EU Referendum

Europe judges could throw out Dave’s deal: Agreement isn’t legally binding, say Commons researchers

  • David Cameron’s EU deal could be thrown out, say Commons researchers
  • Controversial agreement isn’t legally binding; Europe judges could scrap it
  • Verdict flies in face of Prime Minister’s insistence his deal is legally binding
  • Study backs Michael Gove who warned the deal could be ‘reversed’ by ECJ
David Cameron¿s controversial EU deal could be thrown out by European judges, according to a respected source of impartial research
David Cameron’s controversial EU deal could be thrown out by European judges, according to a respected source of impartial research

The shaky legal status of last month’s Brussels agreement means it ‘cannot guarantee all the outcomes envisaged’, said a report from the House of Commons library.

The verdict flies in the face of the Prime Minister’s insistence that his deal is legally binding.

Commons Leader Chris Grayling will deliver a second blow to the agreement today, warning it will do nothing to reassert the sovereignty of the British parliament over Brussels, and will leave the UK at the mercy of the European courts.

The House of Commons library, which provides neutral research and advice to MPs, said the European Court of Justice, which is the ultimate arbiter of EU law, ‘could not enforce’ the deal if it clashed with EU treaties.

Researchers warned that uncertainty around the legality of the deal mean that parts of it could end up ‘effectively being reversed by the courts’.

And they said key parts of the agreement, including curbs on welfare payments to EU migrants, still had to be agreed by the European Parliament ‘which is not directly bound by’ the deal.

The study backs the verdict of Justice Secretary Michael Gove, who warned that the deal could be ‘reversed’ by the ECJ. It effectively torpedoes Mr Cameron’s claim that the agreement is ‘legally binding and irreversible’.

Mr Cameron will attempt to get on the front foot over Europe today with a controversial claim that leaving the EU could result in interest rates rising.

But Commons leader Chris Grayling will use a speech in London to warn that the deal negotiated by Mr Cameron will do nothing to restore the sovereignty of parliament.

‘The degree to which the European Union now governs our lives is not changed by this agreement,’ he will say. ‘The renegotiation has not returned powers to Parliament or the people.’

Commons Leader Chris Grayling (third from the left) will deliver a second blow to the agreement today, warning it will do nothing to reassert the sovereignty of the British parliament over Brussels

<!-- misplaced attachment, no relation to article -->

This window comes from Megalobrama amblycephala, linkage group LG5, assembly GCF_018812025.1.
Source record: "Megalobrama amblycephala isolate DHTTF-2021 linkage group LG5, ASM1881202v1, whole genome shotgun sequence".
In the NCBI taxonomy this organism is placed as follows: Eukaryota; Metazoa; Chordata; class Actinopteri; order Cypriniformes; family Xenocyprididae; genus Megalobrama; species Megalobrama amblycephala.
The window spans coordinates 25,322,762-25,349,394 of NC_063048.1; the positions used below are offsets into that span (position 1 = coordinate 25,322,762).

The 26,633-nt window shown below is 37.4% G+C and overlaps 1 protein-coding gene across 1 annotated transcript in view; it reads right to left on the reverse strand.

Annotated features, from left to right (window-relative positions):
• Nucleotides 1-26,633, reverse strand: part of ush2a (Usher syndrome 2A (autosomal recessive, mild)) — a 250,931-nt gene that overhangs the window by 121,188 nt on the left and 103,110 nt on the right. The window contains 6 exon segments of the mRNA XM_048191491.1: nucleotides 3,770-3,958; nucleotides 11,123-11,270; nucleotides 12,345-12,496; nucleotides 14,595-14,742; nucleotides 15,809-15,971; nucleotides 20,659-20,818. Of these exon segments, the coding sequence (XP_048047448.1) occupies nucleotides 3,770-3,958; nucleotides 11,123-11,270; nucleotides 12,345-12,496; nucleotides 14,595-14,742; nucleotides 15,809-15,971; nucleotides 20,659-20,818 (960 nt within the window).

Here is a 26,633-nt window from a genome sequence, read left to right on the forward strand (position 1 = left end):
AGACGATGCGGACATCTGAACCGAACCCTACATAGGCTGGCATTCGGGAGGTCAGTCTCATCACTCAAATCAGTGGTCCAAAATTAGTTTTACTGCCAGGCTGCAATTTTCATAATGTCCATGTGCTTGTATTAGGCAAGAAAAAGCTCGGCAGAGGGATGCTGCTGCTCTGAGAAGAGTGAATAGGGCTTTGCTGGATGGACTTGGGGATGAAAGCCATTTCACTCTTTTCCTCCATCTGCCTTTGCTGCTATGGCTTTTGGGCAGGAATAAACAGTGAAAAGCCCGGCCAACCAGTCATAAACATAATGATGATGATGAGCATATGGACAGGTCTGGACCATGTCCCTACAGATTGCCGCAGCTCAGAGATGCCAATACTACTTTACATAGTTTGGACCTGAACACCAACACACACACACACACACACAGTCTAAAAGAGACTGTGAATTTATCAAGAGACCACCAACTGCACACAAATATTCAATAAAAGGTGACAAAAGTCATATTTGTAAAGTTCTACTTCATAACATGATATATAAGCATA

A controversial EU deal with Turkey could send a new wave of migrants towards Britain, Tory MPs warned yesterday.

Desperate EU leaders, including David Cameron, are willing to hand Turkey more than £4billion in aid in return for help in stemming the flow of migrants. The cash includes up to £500million from the UK.

Turkey is also demanding visa-free access for its citizens to continental Europe, together with fast-tracked membership of the EU.

In addition there is a refugee exchange programme which would see the EU admit one refugee from camps in Turkey for each Syrian it takes back from the Greek islands. Tory grandee Sir Edward Leigh said 77million Turkish citizens would ‘be allowed to come and work here and live here without any check … and there’s nothing we can do about it’.

Fellow Tory Peter Bone said: ‘The British people can only be certain that 77million Turkish citizens won’t have the right to come to this country… if we vote to come out of the European Union.’

The deal is due to be finalised by EU leaders next week. The Prime Minister’s official spokesman said the prospect of Turkey joining the EU remained ‘many years away’.

Mr Grayling, one of six Cabinet ministers campaigning for Brexit, will add: ‘A vote to remain is a vote to leave the EU court and unelected EU judges in control of a whole raft of our laws.’

Mr Cameron originally said he would demand that his reforms were enshrined in ‘full-on treaty change’. But EU leaders rejected his demand, and the Prime Minister had to settle for a less formal agreement between the EU’s 28 member states.

Last month he said the agreement was ‘already legally binding and irreversible’. A Government White Paper on the deal also stated that it ‘is legally binding, irreversible and delivers for the UK’.

But the study by the Commons library raises serious doubts. The report says that the deal is binding on the member states that signed it. But, critically, it is not binding on other EU institutions, such as the parliament and the ECJ.

Referring to the deal as ‘the Decision’, the report states: ‘Even if the Decision is accepted as legally binding under international law, it is not necessarily legally enforceable under either EU or domestic law.’

The report said ‘it could be problematic’ if there was an ‘inconsistency’ between the Decision and European treaties.

‘The Decision probably cannot be reversed without the consent of the UK. But it cannot guarantee all of the outcomes envisaged in it. This is because some depend on factors outside the control of the parties to the Decision.’

The verdict further undermines a deal, which critics say falls far short of the ‘fundamental change’ originally promised.

Priti Patel MP and ‘Gang of Six’ launch Vote Leave campaign

Mr Gove, Labour veteran Gisela Stuart, and ex-British Chambers of Commerce boss John Longworth will be appointed to key posts in the Vote Leave campaign. Mr Longworth stepped down from the BCC earlier this week after clashing with No10 over his support for Brexit.

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